No Lost Cause
The mainstream media has taught us to believe that Africa is a development disaster, prone to conflict and subject to the benevolence of the developed world. They might be right, in parts. But what such a notion ignores is the diversity of the continent and some of its successes. While Africa has a highly turbulent history, associated with vicious regional conflicts, exploitionary colonialism and mass slavery, there are signs of democratic and socio-economic progress. As this article seeks to explain, in the coming decade we could see Africa begin to move away from its past developmental stasis.
A Refreshing Batch of Reforms
There has been a real tendency for the continent’s leaders to cap the capacity of civil society, viciously pursuing agendas to maintain the status quo and consolidate power. Ethiopia, Angola, South Africa, the Democratic Republic of the Congo, and Nigeria are all African countries with histories connotated to the same hindrances. However, a handful of contemporary African politicians are seemingly reversing this trend. As Devermont and Temin acclaim:
“Today’s class of new [sub-Sahara African] leaders are seeking a break with the past and entered office peacefully, through elections—however imperfect—or other constitutional processes. Their legitimacy comes not from their military prowess but from their reformist agendas.” (2019)
So far, this group has made great strides to refresh the policies of their countries and while these pioneers, namely: Abiy Ahmed, João Lourenço, Cyril Ramaphosa, Félix Tshisekedi, and Muhammadu Buhari gained political clout unconventionally, if they remain on course with their reforms, there is the potential for a virtuous snowballing effect. This is due to the chance for positive foreign investment coupled with the assets of economic diversification, both of which could proliferate into a self-sustaining upward trend. Moreover, with such momentum there may come a chance for a spillover effect, benefitting the whole continent.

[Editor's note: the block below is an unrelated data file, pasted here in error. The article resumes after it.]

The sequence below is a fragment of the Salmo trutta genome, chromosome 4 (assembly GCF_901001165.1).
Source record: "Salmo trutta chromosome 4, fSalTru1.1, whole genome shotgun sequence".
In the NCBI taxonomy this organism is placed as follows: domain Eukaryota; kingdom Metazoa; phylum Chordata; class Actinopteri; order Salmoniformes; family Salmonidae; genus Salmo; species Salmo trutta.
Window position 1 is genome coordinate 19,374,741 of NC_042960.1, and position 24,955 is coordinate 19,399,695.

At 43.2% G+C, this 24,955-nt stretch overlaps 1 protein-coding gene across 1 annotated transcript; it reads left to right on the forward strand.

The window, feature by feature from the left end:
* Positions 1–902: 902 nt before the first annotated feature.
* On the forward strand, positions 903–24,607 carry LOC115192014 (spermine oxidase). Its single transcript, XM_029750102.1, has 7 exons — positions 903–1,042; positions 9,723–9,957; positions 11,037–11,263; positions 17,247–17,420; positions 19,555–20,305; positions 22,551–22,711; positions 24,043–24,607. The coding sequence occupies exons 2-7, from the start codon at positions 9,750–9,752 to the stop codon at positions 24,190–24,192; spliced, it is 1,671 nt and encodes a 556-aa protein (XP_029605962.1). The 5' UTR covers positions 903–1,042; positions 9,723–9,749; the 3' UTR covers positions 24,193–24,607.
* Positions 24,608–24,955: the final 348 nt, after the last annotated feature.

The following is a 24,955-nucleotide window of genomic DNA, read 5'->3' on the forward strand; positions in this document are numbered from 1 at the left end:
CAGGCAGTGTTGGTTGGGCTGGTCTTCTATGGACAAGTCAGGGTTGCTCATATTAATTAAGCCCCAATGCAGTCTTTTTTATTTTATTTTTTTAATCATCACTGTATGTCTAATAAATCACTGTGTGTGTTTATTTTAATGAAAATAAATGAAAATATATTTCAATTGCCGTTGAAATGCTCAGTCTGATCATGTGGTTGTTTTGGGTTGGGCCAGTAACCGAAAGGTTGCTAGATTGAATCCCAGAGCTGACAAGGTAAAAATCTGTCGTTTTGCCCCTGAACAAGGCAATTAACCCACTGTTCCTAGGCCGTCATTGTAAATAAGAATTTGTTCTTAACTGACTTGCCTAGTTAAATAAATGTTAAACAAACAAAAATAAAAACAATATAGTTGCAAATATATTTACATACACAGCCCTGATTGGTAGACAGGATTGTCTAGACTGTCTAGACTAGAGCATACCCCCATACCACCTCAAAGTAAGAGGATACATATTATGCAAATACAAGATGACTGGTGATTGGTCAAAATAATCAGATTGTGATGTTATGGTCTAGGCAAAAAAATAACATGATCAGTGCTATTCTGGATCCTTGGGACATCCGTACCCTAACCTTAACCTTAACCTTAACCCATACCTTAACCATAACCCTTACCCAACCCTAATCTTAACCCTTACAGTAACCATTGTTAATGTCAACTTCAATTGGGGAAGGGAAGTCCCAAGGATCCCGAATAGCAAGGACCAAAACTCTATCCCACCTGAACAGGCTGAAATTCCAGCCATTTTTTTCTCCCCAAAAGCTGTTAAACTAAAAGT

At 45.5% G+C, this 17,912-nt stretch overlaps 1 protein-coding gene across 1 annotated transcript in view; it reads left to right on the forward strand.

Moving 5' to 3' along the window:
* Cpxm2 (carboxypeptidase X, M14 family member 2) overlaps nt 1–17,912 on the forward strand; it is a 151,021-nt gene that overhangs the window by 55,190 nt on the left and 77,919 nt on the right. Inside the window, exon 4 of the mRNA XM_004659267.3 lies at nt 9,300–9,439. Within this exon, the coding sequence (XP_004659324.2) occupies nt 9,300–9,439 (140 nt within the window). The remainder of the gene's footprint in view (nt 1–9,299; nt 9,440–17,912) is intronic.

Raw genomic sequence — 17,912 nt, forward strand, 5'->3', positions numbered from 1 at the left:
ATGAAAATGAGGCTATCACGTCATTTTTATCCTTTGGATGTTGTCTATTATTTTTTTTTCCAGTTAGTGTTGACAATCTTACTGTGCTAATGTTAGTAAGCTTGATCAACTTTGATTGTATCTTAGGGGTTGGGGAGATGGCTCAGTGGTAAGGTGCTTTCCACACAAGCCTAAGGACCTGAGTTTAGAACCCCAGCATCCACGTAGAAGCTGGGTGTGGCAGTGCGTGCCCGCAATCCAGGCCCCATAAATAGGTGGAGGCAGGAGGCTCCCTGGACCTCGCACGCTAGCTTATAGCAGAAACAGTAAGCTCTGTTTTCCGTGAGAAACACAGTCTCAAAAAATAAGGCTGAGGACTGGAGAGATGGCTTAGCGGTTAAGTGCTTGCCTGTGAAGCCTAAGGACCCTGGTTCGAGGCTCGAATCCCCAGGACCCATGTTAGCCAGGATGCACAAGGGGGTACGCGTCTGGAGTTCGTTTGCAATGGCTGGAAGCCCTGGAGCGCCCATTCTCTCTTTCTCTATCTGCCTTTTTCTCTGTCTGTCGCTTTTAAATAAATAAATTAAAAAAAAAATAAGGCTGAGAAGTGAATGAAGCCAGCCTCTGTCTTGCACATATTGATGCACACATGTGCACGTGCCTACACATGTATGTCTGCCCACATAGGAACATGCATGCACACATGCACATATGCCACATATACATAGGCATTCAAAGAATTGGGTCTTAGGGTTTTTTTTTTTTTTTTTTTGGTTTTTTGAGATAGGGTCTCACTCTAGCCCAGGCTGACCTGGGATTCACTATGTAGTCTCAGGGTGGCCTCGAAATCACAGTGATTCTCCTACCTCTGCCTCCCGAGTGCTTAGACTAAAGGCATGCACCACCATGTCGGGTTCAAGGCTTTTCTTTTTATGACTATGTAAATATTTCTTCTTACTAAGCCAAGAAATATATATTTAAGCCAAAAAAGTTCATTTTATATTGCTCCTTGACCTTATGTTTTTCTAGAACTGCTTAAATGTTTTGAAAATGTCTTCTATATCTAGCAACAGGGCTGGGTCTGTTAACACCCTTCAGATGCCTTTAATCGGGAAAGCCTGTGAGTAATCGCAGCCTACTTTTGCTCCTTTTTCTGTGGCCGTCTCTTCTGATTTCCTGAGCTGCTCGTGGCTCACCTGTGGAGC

Urbanisation and Representation
The most important trend within the some of the most successful African countries has to do with the potential of a rapidly urbanising population. With urbanisation comes better access to education, infrastructure and healthcare. What’s more, the cases of the continent’s benchmark states (Kenya, Nigeria and Ghana) indicate that as a higher proportion of the population migrates to the metropolitan areas of a country, civil society starts to flourish. To elucidate, the people become less focused on the means to survive and increasingly engaged with wider issues of welfare: “In all three countries, city dwellers are more likely to identify corruption and economic management as core concerns, whereas people in rural areas are more likely to cite food and water shortages and inadequate infrastructure” (Anaku and Eni-Kalu, 2019). The fact that increased human security promotes socio-economic development is well documented. However, the consequential point here is that with such engagement comes political competition and democratic progress, an absolute necessity for Africa.
Engaging the ‘Youth Bulge’